Learning by Doing with Labs

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Every summer, I spend a week camping with my kids’ Boy Scout troop.  This year, we had the opportunity to camp, hike and fish in the Colorado Rockies near Pike’s Peak. A by-product of a week away from constant email, phone calls and meetings is time to think. A few summers ago, one of these thoughts was how to apply first aid lessons to better project management.

This summer’s camp was alongside the South Platte River, one of the best fly fishing rivers in the country. Like golf, fly fishing is one of those hobbies that is pretty easy to get into for a beginner but is also very challenging for the more experienced. Along with catching a few trout myself, I also wanted to help some of my fellow adult scout leaders get the fly fishing experience.

There are two approaches for learning to fly fish:

  1. Study First - read a few books, watch a few videos, maybe take a class at a local store
  2. Just Do It - get some gear and hit the stream

There are merits to each approach.  I tend to use approach #1 more often because I enjoy the research aspect of it and it allows me to keep thinking “fish” when I’m on the plane. In this case however, my friends didn’t do any pre-work and picked up cheap fly rods at the mega mart on the way to camp.

When I first learned to fly fish, it was sort of an accident - I was at a conference and one of the leisure activities planned was a fishing trip.  I was the only one who wanted to go so I had the services of a top fishing guide for personal coaching.  This is the way to go - get all of the fun of trial and error without wasting too much time climbing the learning curve. So, I offer learning approach #3, Just Do It with a Guide.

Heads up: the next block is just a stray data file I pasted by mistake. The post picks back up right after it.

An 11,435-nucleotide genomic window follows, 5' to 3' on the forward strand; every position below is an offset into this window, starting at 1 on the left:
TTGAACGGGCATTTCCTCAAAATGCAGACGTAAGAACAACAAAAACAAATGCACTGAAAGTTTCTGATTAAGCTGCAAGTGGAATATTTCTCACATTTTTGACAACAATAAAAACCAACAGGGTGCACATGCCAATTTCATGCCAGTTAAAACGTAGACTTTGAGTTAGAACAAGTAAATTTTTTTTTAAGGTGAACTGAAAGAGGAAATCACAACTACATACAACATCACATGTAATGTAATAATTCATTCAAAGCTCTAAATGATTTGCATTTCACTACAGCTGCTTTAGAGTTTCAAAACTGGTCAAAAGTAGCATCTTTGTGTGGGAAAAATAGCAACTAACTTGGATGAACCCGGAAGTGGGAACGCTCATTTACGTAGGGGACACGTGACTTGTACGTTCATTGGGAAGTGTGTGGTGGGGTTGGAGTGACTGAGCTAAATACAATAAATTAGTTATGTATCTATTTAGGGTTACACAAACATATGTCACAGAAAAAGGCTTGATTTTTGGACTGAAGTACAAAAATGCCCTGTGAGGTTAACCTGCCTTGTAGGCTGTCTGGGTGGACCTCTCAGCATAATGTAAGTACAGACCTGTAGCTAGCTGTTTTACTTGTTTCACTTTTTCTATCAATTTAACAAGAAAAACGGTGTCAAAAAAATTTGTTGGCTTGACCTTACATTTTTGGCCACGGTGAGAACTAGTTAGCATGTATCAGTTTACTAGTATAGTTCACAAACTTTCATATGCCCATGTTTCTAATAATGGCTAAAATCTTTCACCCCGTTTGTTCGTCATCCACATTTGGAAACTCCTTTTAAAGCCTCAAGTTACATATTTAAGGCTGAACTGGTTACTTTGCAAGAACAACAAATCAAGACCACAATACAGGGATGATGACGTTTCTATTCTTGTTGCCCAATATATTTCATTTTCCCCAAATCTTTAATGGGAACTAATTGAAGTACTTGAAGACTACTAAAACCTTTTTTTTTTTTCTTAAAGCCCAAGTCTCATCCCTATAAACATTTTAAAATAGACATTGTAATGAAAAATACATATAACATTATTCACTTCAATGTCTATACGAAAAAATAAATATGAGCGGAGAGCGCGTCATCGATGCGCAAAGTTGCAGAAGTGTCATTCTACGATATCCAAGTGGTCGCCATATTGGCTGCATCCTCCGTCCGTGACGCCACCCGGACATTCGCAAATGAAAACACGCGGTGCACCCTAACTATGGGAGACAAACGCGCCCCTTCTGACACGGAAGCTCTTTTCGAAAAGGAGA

Guided Learning in a Lab

At PwC, we have applied a similar Just Do It with a Guide approach to one of our technology innovation labs. We designed this lab to give new recruits an rapid, in-depth experience with new and emerging technologies to both develop an appreciation of what is possible and to give them more real experience to better understand technology designers and developers working with them side-by-side on projects.We set out to focus skill development in these specific areas:

One question I asked myself when we started it was if a team of inexperienced consultants could build anything really interesting or valuable in a short period of time (each lab session is 6-8 weeks long). I have been amazed at both what can been accomplished and what kind of positive experience the lab participants have had.

Two of the demos that lab has built are:

  • a social media analysis tool that summarizes recent Facebook, Twitter, blogging and YouTube traffic on a particular term and organizes it by sentiment and how the content is oriented in a customer’s consideration process
  • a search tool that uses visuals instead of words to drive exploration of a complex product catalog

The key to a rich and productive lab experience is the guide. We are lucky to have 2 excellent experienced consultants with a passion for technology guiding the lab participants through their journey.

An interesting thing about using a Lab as a training ground is that it may give the nudge needed to get your lab funded.

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